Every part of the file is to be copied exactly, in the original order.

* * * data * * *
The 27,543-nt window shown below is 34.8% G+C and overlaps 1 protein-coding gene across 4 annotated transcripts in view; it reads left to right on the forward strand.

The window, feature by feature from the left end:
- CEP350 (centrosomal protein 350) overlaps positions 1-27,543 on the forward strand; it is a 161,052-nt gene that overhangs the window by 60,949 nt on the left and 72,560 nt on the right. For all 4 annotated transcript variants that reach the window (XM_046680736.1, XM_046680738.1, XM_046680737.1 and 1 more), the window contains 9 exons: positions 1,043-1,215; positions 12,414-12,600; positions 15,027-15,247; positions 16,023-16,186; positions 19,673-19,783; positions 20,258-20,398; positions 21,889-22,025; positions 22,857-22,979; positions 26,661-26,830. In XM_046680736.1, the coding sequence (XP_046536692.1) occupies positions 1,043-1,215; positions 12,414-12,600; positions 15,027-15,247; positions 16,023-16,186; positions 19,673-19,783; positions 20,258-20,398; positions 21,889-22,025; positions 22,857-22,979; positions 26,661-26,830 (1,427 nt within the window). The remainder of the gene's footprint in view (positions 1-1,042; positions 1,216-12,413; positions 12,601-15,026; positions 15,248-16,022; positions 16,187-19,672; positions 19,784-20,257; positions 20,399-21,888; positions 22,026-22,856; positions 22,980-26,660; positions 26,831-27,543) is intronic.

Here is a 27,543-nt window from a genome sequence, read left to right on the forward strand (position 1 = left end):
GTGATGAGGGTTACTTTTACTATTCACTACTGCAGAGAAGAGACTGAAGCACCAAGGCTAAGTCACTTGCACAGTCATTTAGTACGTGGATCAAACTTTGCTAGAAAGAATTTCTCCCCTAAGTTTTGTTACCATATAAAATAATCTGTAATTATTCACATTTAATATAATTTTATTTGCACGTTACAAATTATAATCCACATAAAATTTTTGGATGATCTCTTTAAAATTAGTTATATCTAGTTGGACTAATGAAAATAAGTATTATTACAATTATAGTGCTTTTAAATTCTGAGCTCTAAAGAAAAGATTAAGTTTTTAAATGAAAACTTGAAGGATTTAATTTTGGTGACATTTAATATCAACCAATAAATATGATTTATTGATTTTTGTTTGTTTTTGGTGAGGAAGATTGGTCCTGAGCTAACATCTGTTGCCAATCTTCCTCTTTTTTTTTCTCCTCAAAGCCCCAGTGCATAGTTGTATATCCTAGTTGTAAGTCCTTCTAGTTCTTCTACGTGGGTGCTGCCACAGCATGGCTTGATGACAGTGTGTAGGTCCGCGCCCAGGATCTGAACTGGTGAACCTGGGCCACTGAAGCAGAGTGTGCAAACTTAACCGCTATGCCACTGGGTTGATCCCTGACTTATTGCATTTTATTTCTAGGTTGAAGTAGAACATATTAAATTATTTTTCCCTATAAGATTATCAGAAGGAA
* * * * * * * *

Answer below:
The 27,543-nt window shown below is 34.8% G+C and overlaps 1 protein-coding gene across 4 annotated transcripts in view; it reads left to right on the forward strand.

The window, feature by feature from the left end:
- CEP350 (centrosomal protein 350) overlaps positions 1-27,543 on the forward strand; it is a 161,052-nt gene that overhangs the window by 60,949 nt on the left and 72,560 nt on the right. For all 4 annotated transcript variants that reach the window (XM_046680736.1, XM_046680738.1, XM_046680737.1 and 1 more), the window contains 9 exons: positions 1,043-1,215; positions 12,414-12,600; positions 15,027-15,247; positions 16,023-16,186; positions 19,673-19,783; positions 20,258-20,398; positions 21,889-22,025; positions 22,857-22,979; positions 26,661-26,830. In XM_046680736.1, the coding sequence (XP_046536692.1) occupies positions 1,043-1,215; positions 12,414-12,600; positions 15,027-15,247; positions 16,023-16,186; positions 19,673-19,783; positions 20,258-20,398; positions 21,889-22,025; positions 22,857-22,979; positions 26,661-26,830 (1,427 nt within the window). The remainder of the gene's footprint in view (positions 1-1,042; positions 1,216-12,413; positions 12,601-15,026; positions 15,248-16,022; positions 16,187-19,672; positions 19,784-20,257; positions 20,399-21,888; positions 22,026-22,856; positions 22,980-26,660; positions 26,831-27,543) is intronic.

Here is a 27,543-nt window from a genome sequence, read left to right on the forward strand (position 1 = left end):
GTGATGAGGGTTACTTTTACTATTCACTACTGCAGAGAAGAGACTGAAGCACCAAGGCTAAGTCACTTGCACAGTCATTTAGTACGTGGATCAAACTTTGCTAGAAAGAATTTCTCCCCTAAGTTTTGTTACCATATAAAATAATCTGTAATTATTCACATTTAATATAATTTTATTTGCACGTTACAAATTATAATCCACATAAAATTTTTGGATGATCTCTTTAAAATTAGTTATATCTAGTTGGACTAATGAAAATAAGTATTATTACAATTATAGTGCTTTTAAATTCTGAGCTCTAAAGAAAAGATTAAGTTTTTAAATGAAAACTTGAAGGATTTAATTTTGGTGACATTTAATATCAACCAATAAATATGATTTATTGATTTTTGTTTGTTTTTGGTGAGGAAGATTGGTCCTGAGCTAACATCTGTTGCCAATCTTCCTCTTTTTTTTTCTCCTCAAAGCCCCAGTGCATAGTTGTATATCCTAGTTGTAAGTCCTTCTAGTTCTTCTACGTGGGTGCTGCCACAGCATGGCTTGATGACAGTGTGTAGGTCCGCGCCCAGGATCTGAACTGGTGAACCTGGGCCACTGAAGCAGAGTGTGCAAACTTAACCGCTATGCCACTGGGTTGATCCCTGACTTATTGCATTTTATTTCTAGGTTGAAGTAGAACATATTAAATTATTTTTCCCTATAAGATTATCAGAAGGAA